Future Shock is a 1970 book by the futurist Alvin Toffler, in which the author defines the term "future shock" as a certain psychological state of individuals and entire societies. The shortest definition for the term in the book is a personal perception of "too much change in too short a period of time".
Alvin Toffler argued that society is undergoing an enormous structural change, a revolution from an industrial society to a "super-industrial society". This change overwhelms people. He argues that the accelerated rate of technological and social change leaves people disconnected and suffering from "shattering stress and disorientation"—future shocked. Toffler stated that the majority of social problems are symptoms of future shock. In his discussion of the components of such shock he popularized the term "information overload."
Next to Third Wave, Future Shock became the authoritative books for Detroit techno. Let's repeat: The book describes a society going through an enormous change, a revolution from an industrial society to a "super-industrial society". This change overwhelms people, the accelerated pace of technological and social change decouples them and they suffer from grueling stress and disorientation - they are shocked by the future. Sounds like Detroit, doesn't it? No wonder music pioneer Juan Atkins cites Toffler's phrase "techno rebels" as inspiring him to use the word "techno" to describe the musical style he helped to create.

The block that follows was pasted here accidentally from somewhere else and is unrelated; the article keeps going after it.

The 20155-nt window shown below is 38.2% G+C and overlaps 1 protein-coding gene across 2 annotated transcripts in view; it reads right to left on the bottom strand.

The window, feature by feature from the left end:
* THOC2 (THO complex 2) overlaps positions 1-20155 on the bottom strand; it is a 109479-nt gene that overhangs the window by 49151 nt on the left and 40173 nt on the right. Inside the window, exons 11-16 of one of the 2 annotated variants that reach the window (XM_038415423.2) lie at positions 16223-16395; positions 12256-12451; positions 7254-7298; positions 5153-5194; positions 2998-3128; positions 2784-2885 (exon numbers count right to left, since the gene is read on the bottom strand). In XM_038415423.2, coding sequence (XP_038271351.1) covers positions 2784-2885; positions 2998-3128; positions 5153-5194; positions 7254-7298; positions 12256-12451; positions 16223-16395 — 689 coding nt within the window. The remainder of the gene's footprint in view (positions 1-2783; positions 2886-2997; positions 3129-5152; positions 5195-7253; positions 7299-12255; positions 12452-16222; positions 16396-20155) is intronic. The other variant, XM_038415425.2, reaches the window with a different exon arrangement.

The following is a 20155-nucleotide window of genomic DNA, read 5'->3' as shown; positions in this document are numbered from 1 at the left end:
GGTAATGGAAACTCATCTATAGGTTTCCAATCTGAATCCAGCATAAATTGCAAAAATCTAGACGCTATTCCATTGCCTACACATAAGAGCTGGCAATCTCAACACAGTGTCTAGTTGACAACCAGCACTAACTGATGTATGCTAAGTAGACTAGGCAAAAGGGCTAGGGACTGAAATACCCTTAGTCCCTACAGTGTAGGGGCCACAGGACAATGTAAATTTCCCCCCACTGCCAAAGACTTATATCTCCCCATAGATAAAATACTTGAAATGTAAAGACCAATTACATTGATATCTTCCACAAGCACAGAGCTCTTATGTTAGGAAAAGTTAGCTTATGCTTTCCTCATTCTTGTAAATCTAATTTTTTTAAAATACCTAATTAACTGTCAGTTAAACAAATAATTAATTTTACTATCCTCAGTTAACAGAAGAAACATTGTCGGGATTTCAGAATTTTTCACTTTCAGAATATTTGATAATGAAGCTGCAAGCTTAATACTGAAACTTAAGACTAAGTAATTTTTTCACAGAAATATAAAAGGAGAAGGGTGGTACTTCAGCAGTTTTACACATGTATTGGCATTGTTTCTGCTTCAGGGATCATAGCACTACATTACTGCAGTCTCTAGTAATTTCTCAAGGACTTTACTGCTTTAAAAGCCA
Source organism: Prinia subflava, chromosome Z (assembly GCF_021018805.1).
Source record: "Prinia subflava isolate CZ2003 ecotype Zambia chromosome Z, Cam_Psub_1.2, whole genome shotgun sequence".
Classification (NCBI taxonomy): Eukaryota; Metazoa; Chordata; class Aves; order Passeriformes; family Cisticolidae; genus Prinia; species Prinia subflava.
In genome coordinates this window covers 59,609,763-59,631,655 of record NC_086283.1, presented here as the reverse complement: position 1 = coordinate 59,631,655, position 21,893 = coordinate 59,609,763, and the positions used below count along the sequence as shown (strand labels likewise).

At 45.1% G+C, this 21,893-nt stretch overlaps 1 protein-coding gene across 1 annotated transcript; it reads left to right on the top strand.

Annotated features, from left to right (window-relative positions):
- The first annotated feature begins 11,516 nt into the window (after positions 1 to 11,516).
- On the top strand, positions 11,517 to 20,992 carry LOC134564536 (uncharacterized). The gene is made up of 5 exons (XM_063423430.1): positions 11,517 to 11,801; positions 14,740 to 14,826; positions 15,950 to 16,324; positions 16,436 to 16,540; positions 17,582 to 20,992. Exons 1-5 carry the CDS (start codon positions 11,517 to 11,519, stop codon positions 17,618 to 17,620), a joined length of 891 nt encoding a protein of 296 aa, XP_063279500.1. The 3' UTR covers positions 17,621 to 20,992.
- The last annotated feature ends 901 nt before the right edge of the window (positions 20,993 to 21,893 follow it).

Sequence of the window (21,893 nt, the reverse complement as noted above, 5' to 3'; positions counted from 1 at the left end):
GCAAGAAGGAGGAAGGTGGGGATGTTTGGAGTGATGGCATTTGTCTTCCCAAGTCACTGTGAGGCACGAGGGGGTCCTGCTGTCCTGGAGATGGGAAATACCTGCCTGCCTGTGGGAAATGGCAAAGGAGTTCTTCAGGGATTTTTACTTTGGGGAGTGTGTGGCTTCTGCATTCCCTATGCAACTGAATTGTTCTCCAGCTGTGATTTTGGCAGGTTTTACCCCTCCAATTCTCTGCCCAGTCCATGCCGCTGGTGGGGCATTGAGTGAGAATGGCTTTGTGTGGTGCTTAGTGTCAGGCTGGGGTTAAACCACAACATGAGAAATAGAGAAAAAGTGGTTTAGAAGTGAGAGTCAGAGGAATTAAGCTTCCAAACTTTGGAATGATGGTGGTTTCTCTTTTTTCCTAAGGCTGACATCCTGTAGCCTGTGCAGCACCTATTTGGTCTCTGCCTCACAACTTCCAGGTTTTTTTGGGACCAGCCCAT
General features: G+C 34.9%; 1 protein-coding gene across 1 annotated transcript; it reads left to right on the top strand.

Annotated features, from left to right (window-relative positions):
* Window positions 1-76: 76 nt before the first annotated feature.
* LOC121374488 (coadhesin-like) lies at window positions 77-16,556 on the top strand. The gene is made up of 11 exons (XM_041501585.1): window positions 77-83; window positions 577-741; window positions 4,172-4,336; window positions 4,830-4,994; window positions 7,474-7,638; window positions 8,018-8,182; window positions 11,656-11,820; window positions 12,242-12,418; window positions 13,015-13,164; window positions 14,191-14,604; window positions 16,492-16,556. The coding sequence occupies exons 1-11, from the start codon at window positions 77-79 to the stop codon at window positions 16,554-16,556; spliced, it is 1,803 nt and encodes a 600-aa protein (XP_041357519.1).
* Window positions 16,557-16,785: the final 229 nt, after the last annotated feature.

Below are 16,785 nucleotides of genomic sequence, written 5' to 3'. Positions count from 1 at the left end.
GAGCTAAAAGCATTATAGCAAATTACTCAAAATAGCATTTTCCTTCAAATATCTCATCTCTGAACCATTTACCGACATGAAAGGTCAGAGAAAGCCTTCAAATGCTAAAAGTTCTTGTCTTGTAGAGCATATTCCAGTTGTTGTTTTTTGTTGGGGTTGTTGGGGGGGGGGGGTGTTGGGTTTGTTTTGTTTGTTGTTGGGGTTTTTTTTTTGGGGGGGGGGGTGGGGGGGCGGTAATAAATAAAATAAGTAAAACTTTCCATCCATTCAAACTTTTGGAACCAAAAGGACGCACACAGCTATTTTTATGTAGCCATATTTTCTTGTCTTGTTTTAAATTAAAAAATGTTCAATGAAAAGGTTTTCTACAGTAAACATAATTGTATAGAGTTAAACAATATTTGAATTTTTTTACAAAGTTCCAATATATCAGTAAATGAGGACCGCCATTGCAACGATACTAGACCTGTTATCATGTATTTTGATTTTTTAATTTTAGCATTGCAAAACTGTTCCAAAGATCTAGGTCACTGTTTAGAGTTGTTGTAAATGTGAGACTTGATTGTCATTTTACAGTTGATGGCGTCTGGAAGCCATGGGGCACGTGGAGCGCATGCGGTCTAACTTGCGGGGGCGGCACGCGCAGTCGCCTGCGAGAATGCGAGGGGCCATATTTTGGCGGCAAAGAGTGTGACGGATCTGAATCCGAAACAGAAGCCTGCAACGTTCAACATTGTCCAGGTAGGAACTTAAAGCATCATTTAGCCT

▶️ Future Shock on Lit Cities Radio ▶️
Do you remember the future? Karl Valentin said: "The Future used to better in the past." Alvin Toffler (sort of) replied: “The future always comes too fast and in the wrong order.” Sounds like Detroit, doesn't it? Read and listen!